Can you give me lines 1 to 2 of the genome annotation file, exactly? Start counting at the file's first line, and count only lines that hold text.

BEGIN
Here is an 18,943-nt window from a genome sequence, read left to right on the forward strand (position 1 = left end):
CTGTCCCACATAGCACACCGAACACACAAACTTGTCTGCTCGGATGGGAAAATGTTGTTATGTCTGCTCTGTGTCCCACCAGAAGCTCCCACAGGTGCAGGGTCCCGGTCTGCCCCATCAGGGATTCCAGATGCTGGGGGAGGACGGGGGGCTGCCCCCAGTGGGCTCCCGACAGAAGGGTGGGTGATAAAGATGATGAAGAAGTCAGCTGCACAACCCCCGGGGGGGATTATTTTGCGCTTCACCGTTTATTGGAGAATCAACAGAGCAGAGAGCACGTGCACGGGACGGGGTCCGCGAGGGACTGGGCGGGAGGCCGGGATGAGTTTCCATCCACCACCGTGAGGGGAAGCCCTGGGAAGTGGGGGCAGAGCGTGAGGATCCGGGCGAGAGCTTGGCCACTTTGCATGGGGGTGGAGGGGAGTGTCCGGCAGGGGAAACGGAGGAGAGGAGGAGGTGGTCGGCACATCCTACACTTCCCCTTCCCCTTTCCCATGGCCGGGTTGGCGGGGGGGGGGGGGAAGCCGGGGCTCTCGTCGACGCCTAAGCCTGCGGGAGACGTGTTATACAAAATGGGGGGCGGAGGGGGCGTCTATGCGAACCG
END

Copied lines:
Here is an 18,943-nt window from a genome sequence, read left to right on the forward strand (position 1 = left end):
CTGTCCCACATAGCACACCGAACACACAAACTTGTCTGCTCGGATGGGAAAATGTTGTTATGTCTGCTCTGTGTCCCACCAGAAGCTCCCACAGGTGCAGGGTCCCGGTCTGCCCCATCAGGGATTCCAGATGCTGGGGGAGGACGGGGGGCTGCCCCCAGTGGGCTCCCGACAGAAGGGTGGGTGATAAAGATGATGAAGAAGTCAGCTGCACAACCCCCGGGGGGGATTATTTTGCGCTTCACCGTTTATTGGAGAATCAACAGAGCAGAGAGCACGTGCACGGGACGGGGTCCGCGAGGGACTGGGCGGGAGGCCGGGATGAGTTTCCATCCACCACCGTGAGGGGAAGCCCTGGGAAGTGGGGGCAGAGCGTGAGGATCCGGGCGAGAGCTTGGCCACTTTGCATGGGGGTGGAGGGGAGTGTCCGGCAGGGGAAACGGAGGAGAGGAGGAGGTGGTCGGCACATCCTACACTTCCCCTTCCCCTTTCCCATGGCCGGGTTGGCGGGGGGGGGGGGGAAGCCGGGGCTCTCGTCGACGCCTAAGCCTGCGGGAGACGTGTTATACAAAATGGGGGGCGGAGGGGGCGTCTATGCGAACCG